9 Aug




I hope this film really takes an honest look at the politics of African American hair and the self hatred imbued by slavery upon the African Psyche when it comes to so called “Nappy” Hair.

How many black women do you know where weaves on a daily basis? Why is this? Are they afraid of wearing their natural hair? If so, Why? Ask yourself these questions. Ask your grandmother. Ask your mother. Ask your daughters. You will be shocked by the answers I am sure!

Blacks are afraid of what their natural God Given Beauty and many of us think that our hair is a curse.

This is a mentality that desperately needs to be reversed. This mentality is perpetuated in pop culture, music, film, television, politics, the office, church, school and everywhere that nappiness exists.

We need to take a look in the mirror and love ourselves and then demand that other people love us for who we are naturally too! Don’t settle for the status quo… challenge ill conceived ideas in search for the TRUTH!
In any event, I already see that I will have to make film that deals with the self esteem of black women and the correlation their hair has upon self love. The Institute of Ancestral Braiding and Sisters of Isis is currently working on several book titles about these subjects. Stay tuned.




  1. The Lioness August 9, 2009 at 10:37 pm #

    I grew up strongly believing in the notion of good hair and bad hair and because my hair wasn’t silky straight and half-way down my back, I assumed that I fell in the bad hair category.

    I am now 20 months perm free and I have learned so much about my natural, coily hair. My hair is actually MORE manageable, MORE versatile, and healthier without chemical influence.

    I can say that I still wear weaves occasionally to this day but it’s often more about convenience or the need for just something different than anything else and even when I wear them I tend to find something that is closer to my actual texture like a kinky afro or an indy afro.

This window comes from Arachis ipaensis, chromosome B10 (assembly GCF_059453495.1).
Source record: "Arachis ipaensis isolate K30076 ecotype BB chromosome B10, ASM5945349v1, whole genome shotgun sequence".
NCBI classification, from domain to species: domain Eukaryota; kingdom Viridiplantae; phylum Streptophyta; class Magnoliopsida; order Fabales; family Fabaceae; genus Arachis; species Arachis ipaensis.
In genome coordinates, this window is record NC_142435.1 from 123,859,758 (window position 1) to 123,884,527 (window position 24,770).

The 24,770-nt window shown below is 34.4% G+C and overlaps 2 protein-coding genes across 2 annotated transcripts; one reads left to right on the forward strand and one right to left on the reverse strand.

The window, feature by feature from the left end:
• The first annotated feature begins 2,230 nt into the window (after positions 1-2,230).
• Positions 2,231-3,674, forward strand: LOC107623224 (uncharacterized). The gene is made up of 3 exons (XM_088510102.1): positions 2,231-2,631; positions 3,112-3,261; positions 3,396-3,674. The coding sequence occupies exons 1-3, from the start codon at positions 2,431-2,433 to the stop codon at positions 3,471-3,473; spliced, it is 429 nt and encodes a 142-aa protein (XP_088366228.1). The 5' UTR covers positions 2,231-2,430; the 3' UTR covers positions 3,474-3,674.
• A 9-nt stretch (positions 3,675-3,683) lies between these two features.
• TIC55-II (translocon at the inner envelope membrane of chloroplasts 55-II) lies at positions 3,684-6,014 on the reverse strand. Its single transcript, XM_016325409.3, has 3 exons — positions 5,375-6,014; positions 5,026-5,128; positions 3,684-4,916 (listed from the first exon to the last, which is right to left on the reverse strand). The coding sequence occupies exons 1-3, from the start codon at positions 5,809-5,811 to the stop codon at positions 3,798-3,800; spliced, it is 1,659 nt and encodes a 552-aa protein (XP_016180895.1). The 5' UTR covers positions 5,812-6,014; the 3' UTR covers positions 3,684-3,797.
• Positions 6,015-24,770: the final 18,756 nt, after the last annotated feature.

• cinemaempress August 9, 2009 at 10:42 pm #

      Awe, that is wonderful to hear! I live for comments like this on the blog. I am glad that you decided to be brave and face that uncomfortable place of learning to love yourself all over again with a new perspective. I would love to get your hairstory as a submission for our book coming out soon. Please email me your submission to Can’t wait! In the mean time if you have questions about cool things you can do with your hair or products to use I will gladly do whatever I can to help you out! Thank you for the comment and please tell your friends about the site and visit! Stay Blessed.

  2. Aron Ranen August 10, 2009 at 5:46 am #

    Please take a moment to check out my documentary film BLACK HAIR

    It is free at youtube. 6 parts including an update from London, England.

    It explores the Korean Take-over of the Black Beauty Supply and Hair biz..

    The Madame C.J. Walker story just adds to the situation.

    I am not a hater, I am a motivator.

    Plus I am a White guy who stumbled upon this, and felt it was so wrong I had to make a film about it.

    Can it be taken back?


    • cinemaempress August 10, 2009 at 2:15 pm #

      Can what be taken back you ask? Slavery/ colonization? No, absolutely not. But we as a PEOPLE white, black, asian, mexican, etc. can make a concerted effort to have an open heart and talk about the oppression and self hatred that has occurred within the black psyche via other races/industries consciously or unconsciously acting as the oppressor. Furthermore we can make an even stronger effort not to support industries that promote and capitalize from stereotypes and the destruction of self esteem even if its unintentional. I am a filmmaker myself and I would love to speak with you more about this issue. I have another documentary I think you would love to work on! My email is Thank you for submitting.

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